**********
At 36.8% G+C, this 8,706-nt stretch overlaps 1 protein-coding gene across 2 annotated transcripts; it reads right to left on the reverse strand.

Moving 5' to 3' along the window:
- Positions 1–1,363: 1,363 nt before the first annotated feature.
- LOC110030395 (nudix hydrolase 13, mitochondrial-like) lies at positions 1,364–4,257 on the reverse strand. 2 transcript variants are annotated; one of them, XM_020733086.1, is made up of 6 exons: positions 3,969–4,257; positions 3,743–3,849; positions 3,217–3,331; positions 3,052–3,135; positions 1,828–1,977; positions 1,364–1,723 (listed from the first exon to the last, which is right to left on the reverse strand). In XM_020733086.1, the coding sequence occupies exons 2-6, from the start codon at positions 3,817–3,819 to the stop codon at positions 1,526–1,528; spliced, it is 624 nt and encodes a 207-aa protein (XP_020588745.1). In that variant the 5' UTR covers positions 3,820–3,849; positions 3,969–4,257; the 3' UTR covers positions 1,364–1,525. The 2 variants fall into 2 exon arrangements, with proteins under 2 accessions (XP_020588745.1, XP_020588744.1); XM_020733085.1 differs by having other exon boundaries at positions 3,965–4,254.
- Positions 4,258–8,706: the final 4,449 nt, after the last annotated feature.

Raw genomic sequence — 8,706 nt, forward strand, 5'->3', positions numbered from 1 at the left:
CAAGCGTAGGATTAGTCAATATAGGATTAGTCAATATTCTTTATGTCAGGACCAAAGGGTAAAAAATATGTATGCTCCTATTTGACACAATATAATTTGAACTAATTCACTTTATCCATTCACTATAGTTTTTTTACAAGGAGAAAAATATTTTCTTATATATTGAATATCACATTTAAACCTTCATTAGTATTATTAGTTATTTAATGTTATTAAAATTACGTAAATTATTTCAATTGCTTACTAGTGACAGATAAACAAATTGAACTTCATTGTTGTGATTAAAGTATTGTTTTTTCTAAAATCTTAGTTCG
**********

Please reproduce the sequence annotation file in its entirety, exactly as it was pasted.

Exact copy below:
At 36.8% G+C, this 8,706-nt stretch overlaps 1 protein-coding gene across 2 annotated transcripts; it reads right to left on the reverse strand.

Moving 5' to 3' along the window:
- Positions 1–1,363: 1,363 nt before the first annotated feature.
- LOC110030395 (nudix hydrolase 13, mitochondrial-like) lies at positions 1,364–4,257 on the reverse strand. 2 transcript variants are annotated; one of them, XM_020733086.1, is made up of 6 exons: positions 3,969–4,257; positions 3,743–3,849; positions 3,217–3,331; positions 3,052–3,135; positions 1,828–1,977; positions 1,364–1,723 (listed from the first exon to the last, which is right to left on the reverse strand). In XM_020733086.1, the coding sequence occupies exons 2-6, from the start codon at positions 3,817–3,819 to the stop codon at positions 1,526–1,528; spliced, it is 624 nt and encodes a 207-aa protein (XP_020588745.1). In that variant the 5' UTR covers positions 3,820–3,849; positions 3,969–4,257; the 3' UTR covers positions 1,364–1,525. The 2 variants fall into 2 exon arrangements, with proteins under 2 accessions (XP_020588745.1, XP_020588744.1); XM_020733085.1 differs by having other exon boundaries at positions 3,965–4,254.
- Positions 4,258–8,706: the final 4,449 nt, after the last annotated feature.

Raw genomic sequence — 8,706 nt, forward strand, 5'->3', positions numbered from 1 at the left:
CAAGCGTAGGATTAGTCAATATAGGATTAGTCAATATTCTTTATGTCAGGACCAAAGGGTAAAAAATATGTATGCTCCTATTTGACACAATATAATTTGAACTAATTCACTTTATCCATTCACTATAGTTTTTTTACAAGGAGAAAAATATTTTCTTATATATTGAATATCACATTTAAACCTTCATTAGTATTATTAGTTATTTAATGTTATTAAAATTACGTAAATTATTTCAATTGCTTACTAGTGACAGATAAACAAATTGAACTTCATTGTTGTGATTAAAGTATTGTTTTTTCTAAAATCTTAGTTCG